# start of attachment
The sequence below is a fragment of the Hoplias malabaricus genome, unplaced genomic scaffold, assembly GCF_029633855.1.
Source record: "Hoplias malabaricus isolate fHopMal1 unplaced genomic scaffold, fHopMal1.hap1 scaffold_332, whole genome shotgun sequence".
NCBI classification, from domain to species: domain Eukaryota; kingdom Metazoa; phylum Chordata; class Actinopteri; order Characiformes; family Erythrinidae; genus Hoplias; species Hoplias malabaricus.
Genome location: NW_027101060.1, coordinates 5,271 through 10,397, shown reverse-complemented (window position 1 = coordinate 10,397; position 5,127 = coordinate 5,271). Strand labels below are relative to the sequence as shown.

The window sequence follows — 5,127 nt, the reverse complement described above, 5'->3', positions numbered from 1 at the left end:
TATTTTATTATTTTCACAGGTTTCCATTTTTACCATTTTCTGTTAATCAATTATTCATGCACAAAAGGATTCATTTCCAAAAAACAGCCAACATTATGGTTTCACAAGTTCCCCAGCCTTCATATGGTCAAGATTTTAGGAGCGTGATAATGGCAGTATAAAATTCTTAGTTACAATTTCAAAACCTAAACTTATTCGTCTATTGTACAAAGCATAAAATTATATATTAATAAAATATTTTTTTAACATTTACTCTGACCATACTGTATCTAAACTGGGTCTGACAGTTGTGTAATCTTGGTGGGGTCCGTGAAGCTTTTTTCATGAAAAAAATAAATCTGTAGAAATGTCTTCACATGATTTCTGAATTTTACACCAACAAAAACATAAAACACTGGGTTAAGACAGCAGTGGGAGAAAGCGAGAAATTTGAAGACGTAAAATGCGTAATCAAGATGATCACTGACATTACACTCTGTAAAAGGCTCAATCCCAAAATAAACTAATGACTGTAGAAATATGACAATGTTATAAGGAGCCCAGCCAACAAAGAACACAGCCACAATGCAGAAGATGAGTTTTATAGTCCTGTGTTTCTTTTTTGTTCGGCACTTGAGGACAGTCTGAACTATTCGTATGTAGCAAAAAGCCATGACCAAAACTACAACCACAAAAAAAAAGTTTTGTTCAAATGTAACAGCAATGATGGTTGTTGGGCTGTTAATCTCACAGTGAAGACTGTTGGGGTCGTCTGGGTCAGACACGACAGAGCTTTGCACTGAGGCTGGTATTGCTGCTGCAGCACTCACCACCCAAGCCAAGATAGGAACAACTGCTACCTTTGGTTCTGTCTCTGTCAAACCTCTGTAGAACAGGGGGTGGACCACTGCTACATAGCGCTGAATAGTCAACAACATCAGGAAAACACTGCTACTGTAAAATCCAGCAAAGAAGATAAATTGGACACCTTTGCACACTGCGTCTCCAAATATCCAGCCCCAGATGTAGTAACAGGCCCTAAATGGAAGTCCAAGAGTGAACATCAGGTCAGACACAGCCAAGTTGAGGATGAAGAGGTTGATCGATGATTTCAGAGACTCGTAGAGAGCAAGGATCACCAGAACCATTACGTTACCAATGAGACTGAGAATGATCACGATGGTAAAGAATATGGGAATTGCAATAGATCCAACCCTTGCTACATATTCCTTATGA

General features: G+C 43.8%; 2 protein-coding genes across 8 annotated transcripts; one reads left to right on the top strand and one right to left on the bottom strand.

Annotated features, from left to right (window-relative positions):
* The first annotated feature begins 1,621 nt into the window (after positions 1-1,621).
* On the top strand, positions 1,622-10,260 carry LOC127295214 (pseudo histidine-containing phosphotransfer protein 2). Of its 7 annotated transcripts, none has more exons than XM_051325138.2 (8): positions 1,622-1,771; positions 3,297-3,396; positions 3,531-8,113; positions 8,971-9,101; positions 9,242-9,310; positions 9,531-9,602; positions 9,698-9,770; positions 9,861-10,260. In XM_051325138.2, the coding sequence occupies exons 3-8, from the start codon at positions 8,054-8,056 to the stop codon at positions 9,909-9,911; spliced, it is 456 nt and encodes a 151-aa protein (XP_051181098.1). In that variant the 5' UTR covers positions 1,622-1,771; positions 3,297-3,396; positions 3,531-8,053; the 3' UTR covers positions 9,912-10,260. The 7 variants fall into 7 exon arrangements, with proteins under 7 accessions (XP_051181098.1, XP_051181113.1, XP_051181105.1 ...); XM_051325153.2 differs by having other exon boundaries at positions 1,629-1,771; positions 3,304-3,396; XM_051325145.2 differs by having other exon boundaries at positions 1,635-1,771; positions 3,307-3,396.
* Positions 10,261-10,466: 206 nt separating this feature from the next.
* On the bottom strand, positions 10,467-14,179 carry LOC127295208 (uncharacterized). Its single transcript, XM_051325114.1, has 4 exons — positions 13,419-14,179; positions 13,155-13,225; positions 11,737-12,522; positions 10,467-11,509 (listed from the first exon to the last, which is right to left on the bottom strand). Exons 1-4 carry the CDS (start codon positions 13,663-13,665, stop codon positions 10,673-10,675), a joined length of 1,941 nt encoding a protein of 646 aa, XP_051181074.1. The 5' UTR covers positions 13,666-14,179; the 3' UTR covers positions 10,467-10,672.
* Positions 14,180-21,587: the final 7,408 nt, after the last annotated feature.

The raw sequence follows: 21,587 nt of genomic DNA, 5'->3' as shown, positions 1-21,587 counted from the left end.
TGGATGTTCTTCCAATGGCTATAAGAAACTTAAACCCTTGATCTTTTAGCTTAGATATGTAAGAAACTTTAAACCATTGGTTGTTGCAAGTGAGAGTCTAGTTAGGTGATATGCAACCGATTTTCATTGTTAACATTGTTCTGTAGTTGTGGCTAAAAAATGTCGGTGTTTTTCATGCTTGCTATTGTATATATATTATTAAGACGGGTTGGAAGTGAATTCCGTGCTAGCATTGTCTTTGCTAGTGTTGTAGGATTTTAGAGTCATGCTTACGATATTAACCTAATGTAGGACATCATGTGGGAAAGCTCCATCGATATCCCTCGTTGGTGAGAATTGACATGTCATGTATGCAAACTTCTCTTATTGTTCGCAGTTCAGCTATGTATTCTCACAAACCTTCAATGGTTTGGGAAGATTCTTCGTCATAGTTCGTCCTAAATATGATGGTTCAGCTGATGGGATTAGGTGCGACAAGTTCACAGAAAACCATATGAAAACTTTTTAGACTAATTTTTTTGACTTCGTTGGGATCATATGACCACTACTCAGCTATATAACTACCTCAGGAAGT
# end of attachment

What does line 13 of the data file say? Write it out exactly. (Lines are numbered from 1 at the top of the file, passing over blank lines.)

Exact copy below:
* Positions 14,180-21,587: the final 7,408 nt, after the last annotated feature.